Most of the major auto groups’ recent efforts to align with sustainability demand have rested on electric battery models. While the world is focused on electrical technology, some brands, including BMW, are showing interest in hydrogen fuel cell technology. In September 2019, BMW presented its BMW i Hydrogen NEXT concept at the Frankfurt Motor Show. The Bavarian manufacturer has now confirmed that it will offer a road-approved version of the BMW X5 with hydrogen fuel cell technology in 2022.
Since 2013 the Munich manufacturer has been working with the Toyota Motor Corporation on fuel cell technology. Together, the companies have presented a prototype and initial details for a fuel cell system for the powertrain for its i Hydrogen Next concept car. The development of fuel cells comes from Toyota, while BMW will take care of their assembly, and that of the engine.
The i-Hydrogen NEXT generates about 125 kW (170 hp) of electric energy from the chemical reaction between hydrogen and oxygen from the ambient air. This means that the vehicle emits nothing more than water vapor. The vehicle is equipped with two 700 bar tanks that can hold six kilograms of hydrogen together. BMW promises great autonomy (which is not specified) regardless of the weather conditions, as well as an estimated refiling time between 3 and 4 minutes – so much shorter than charging electric batteries.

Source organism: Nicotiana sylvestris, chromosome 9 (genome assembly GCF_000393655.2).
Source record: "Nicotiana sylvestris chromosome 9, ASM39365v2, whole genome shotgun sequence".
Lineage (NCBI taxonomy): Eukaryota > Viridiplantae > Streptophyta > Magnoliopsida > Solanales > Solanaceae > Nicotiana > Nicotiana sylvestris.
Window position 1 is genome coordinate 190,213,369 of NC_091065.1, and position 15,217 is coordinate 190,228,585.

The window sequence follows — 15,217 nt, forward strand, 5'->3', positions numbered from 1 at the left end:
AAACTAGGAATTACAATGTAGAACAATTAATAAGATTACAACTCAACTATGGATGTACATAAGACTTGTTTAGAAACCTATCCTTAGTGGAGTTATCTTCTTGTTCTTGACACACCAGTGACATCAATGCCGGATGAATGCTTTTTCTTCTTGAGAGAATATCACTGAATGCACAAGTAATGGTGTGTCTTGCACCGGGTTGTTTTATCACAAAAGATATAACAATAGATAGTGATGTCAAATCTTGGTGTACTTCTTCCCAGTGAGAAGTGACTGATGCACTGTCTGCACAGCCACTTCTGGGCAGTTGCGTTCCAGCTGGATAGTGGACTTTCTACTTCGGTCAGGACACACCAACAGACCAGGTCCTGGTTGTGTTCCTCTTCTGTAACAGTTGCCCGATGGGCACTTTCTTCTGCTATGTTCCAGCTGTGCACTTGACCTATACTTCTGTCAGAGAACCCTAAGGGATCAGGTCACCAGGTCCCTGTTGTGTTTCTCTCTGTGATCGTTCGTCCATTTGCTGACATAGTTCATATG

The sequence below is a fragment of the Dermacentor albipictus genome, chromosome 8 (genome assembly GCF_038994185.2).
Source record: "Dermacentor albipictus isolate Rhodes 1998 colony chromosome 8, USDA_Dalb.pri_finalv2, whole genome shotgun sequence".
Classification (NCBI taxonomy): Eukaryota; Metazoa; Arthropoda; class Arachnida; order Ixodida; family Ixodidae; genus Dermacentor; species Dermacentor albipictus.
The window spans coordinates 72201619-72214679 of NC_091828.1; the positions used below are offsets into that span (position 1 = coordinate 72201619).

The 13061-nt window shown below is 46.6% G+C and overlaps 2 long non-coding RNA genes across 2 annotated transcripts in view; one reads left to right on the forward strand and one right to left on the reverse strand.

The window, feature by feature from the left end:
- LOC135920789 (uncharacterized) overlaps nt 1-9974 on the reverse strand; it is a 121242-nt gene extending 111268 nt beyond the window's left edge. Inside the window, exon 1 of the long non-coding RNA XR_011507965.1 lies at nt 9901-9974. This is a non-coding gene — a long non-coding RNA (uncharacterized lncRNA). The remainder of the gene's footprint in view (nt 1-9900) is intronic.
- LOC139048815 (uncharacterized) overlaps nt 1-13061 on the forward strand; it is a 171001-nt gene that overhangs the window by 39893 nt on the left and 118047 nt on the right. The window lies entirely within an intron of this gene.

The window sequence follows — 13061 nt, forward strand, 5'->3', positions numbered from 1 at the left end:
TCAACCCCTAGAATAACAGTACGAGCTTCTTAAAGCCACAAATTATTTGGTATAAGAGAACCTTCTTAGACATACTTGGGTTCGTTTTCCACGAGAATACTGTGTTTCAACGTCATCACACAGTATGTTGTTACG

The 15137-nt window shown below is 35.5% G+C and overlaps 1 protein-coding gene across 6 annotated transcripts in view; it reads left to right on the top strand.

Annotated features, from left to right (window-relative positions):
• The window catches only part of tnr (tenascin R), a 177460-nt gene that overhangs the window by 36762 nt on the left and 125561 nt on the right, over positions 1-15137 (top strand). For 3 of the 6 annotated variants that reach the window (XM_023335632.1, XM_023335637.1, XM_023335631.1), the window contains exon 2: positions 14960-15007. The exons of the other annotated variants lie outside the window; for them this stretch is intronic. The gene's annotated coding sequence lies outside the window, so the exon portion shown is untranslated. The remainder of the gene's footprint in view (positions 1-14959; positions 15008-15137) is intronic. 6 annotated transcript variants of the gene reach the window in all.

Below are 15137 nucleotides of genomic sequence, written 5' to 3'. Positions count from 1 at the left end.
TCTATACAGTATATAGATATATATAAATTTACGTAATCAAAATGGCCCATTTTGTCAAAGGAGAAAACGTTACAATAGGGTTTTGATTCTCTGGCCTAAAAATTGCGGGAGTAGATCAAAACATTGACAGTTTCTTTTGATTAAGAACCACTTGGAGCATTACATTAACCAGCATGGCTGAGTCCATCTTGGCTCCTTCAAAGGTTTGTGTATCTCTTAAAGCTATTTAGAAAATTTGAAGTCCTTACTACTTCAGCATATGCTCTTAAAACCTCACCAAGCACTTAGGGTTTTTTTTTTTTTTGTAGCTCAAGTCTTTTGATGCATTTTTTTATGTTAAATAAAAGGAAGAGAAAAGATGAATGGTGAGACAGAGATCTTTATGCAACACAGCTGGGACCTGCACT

Complementing the fuel cell system, the BMW iX3 debuts its fifth-generation electric eDrive powertrain technology, which is powered by a 74 kWh battery pack. The peak power battery positioned above the electric motor injects an extra dose of dynamics when overtaking or accelerating to boost the car’s power to 275 kW (374 hp).
Although the technology is already in place, the company says, it will be some time before the company offers its customers a production car powered by hydrogen fuel cell technology. The BMW i Hydrogen NEXT will be piloted in a small series based on the current BMW X5 that the BMW Group plans to present in 2022.
The X5 hydrogen is a pilot model, but there is a good chance that BMW will introduce hydrogen cells on a massive scale when all conditions are met for the introduction of hydrogen-powered cars on the market. The company is using the time until the infrastructure, and sustainably produced hydrogen supply are in place to substantially reduce the cost of manufacturing the powertrain system.